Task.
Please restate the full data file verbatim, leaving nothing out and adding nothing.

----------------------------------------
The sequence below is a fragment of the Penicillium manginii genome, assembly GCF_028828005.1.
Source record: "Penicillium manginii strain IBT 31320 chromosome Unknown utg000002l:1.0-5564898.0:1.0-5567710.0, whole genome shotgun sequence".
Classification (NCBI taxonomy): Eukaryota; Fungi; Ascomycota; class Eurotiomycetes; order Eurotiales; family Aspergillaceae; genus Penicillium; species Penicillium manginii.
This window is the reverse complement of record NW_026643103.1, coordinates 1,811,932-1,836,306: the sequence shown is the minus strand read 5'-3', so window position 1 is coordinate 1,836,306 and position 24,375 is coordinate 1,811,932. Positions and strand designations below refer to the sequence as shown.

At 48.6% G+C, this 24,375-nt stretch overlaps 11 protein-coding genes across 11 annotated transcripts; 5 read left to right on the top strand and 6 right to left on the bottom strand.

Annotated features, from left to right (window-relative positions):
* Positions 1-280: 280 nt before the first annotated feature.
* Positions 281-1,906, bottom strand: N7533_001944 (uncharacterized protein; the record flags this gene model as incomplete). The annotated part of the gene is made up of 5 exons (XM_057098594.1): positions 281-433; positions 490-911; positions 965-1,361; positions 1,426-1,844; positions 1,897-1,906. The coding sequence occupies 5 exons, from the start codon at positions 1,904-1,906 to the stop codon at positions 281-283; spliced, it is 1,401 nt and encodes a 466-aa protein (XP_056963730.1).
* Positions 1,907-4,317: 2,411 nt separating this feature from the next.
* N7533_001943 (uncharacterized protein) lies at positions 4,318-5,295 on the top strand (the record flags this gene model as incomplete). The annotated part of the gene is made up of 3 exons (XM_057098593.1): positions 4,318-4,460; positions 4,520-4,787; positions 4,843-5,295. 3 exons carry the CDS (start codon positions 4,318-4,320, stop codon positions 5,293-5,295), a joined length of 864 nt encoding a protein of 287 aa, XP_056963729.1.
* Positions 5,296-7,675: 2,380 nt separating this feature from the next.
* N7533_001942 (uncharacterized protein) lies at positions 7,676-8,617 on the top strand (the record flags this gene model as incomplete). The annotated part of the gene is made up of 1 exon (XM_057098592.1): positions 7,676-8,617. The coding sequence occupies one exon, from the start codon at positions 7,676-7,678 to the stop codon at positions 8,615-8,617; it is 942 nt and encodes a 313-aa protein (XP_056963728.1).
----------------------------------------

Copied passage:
The sequence below is a fragment of the Penicillium manginii genome, assembly GCF_028828005.1.
Source record: "Penicillium manginii strain IBT 31320 chromosome Unknown utg000002l:1.0-5564898.0:1.0-5567710.0, whole genome shotgun sequence".
Classification (NCBI taxonomy): Eukaryota; Fungi; Ascomycota; class Eurotiomycetes; order Eurotiales; family Aspergillaceae; genus Penicillium; species Penicillium manginii.
This window is the reverse complement of record NW_026643103.1, coordinates 1,811,932-1,836,306: the sequence shown is the minus strand read 5'-3', so window position 1 is coordinate 1,836,306 and position 24,375 is coordinate 1,811,932. Positions and strand designations below refer to the sequence as shown.

At 48.6% G+C, this 24,375-nt stretch overlaps 11 protein-coding genes across 11 annotated transcripts; 5 read left to right on the top strand and 6 right to left on the bottom strand.

Annotated features, from left to right (window-relative positions):
* Positions 1-280: 280 nt before the first annotated feature.
* Positions 281-1,906, bottom strand: N7533_001944 (uncharacterized protein; the record flags this gene model as incomplete). The annotated part of the gene is made up of 5 exons (XM_057098594.1): positions 281-433; positions 490-911; positions 965-1,361; positions 1,426-1,844; positions 1,897-1,906. The coding sequence occupies 5 exons, from the start codon at positions 1,904-1,906 to the stop codon at positions 281-283; spliced, it is 1,401 nt and encodes a 466-aa protein (XP_056963730.1).
* Positions 1,907-4,317: 2,411 nt separating this feature from the next.
* N7533_001943 (uncharacterized protein) lies at positions 4,318-5,295 on the top strand (the record flags this gene model as incomplete). The annotated part of the gene is made up of 3 exons (XM_057098593.1): positions 4,318-4,460; positions 4,520-4,787; positions 4,843-5,295. 3 exons carry the CDS (start codon positions 4,318-4,320, stop codon positions 5,293-5,295), a joined length of 864 nt encoding a protein of 287 aa, XP_056963729.1.
* Positions 5,296-7,675: 2,380 nt separating this feature from the next.
* N7533_001942 (uncharacterized protein) lies at positions 7,676-8,617 on the top strand (the record flags this gene model as incomplete). The annotated part of the gene is made up of 1 exon (XM_057098592.1): positions 7,676-8,617. The coding sequence occupies one exon, from the start codon at positions 7,676-7,678 to the stop codon at positions 8,615-8,617; it is 942 nt and encodes a 313-aa protein (XP_056963728.1).